The Department of Homeland Security (DHS) was formed in the wake of the terrorist attacks of September 11, 2001, as part of a determined national effort to safeguard the United States against terrorism. DHS uses geospatial technology to support the five homeland security missions:
1. Prevent terrorism and enhancing security
2. Secure and manage our borders
3. Enforce and administer our immigration laws
4. Safeguard and secure cyberspace
5. Ensure resilience to disasters

Some of the key DHS components who use geospatial information and technology to support this mission set include: United States Customs and Border Protection (CBP), United States Coast Guard (USCG), Federal Emergency Management Agency (FEMA), Office of Health Affairs (OHA), United States Secret Service (USSS), Transportation Security Administration (TSA), National Protection and Programs Directorate (NPPD), Federal Law Enforcement Training Center (FLETC), Intelligence and Analysis (I&A), and Operations and Coordination (OPS).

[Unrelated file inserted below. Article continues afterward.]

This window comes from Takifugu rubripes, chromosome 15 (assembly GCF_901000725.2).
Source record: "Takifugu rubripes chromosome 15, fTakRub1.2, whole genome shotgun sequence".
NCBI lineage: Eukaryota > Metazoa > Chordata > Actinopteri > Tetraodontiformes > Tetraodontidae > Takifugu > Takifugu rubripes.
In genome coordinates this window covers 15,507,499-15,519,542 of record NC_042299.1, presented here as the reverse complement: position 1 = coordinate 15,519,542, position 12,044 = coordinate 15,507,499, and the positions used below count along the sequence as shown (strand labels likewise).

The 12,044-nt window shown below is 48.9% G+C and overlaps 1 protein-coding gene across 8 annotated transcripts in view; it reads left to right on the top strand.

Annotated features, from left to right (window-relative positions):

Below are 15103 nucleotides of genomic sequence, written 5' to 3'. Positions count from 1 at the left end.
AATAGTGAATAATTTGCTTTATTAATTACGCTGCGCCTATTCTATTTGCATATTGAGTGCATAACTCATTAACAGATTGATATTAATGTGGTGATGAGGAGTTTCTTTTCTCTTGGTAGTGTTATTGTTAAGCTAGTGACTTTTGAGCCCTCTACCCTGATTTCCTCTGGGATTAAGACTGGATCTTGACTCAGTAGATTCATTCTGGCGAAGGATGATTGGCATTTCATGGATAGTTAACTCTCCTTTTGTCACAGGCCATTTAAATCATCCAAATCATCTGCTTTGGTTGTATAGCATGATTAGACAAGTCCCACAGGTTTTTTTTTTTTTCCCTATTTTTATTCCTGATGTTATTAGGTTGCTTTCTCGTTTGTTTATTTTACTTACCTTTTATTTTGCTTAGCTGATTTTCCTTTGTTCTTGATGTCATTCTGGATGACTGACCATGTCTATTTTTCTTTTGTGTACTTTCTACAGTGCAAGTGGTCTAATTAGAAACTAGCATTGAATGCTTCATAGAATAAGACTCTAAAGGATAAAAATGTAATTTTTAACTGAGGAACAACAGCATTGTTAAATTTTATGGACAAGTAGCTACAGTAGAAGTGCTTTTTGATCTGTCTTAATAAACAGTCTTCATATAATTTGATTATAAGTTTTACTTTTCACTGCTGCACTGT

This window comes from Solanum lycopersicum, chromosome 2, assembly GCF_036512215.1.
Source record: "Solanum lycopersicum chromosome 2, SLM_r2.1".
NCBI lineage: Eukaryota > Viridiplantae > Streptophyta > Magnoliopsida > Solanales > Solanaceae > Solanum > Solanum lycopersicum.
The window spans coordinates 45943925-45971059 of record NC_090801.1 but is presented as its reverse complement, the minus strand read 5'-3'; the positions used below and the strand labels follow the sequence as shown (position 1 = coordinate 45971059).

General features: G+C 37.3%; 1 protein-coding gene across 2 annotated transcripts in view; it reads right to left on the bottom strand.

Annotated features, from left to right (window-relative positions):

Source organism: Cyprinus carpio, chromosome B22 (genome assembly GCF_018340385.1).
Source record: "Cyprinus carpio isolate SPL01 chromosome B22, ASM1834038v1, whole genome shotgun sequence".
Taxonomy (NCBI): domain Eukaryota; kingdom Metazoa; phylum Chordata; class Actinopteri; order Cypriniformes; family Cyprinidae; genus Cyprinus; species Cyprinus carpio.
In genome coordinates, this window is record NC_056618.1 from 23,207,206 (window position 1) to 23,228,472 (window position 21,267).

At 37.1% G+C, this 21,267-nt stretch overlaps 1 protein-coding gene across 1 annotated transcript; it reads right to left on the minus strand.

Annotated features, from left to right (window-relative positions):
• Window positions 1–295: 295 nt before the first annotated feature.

Additionally, the Geospatial Management Office (GMO) serves within the DHS Chief Information Office and exercises executive leadership in establishing DHS geospatial information technology programs, directives, and initiatives and provides oversight for the integration of geospatial data and technology. It serves as the principal office to facilitate all interagency activities relating to domestic geospatial and remote sensing data to support the needs of homeland security related intelligence, law enforcement, environmental, scientific, and emergency response requirements.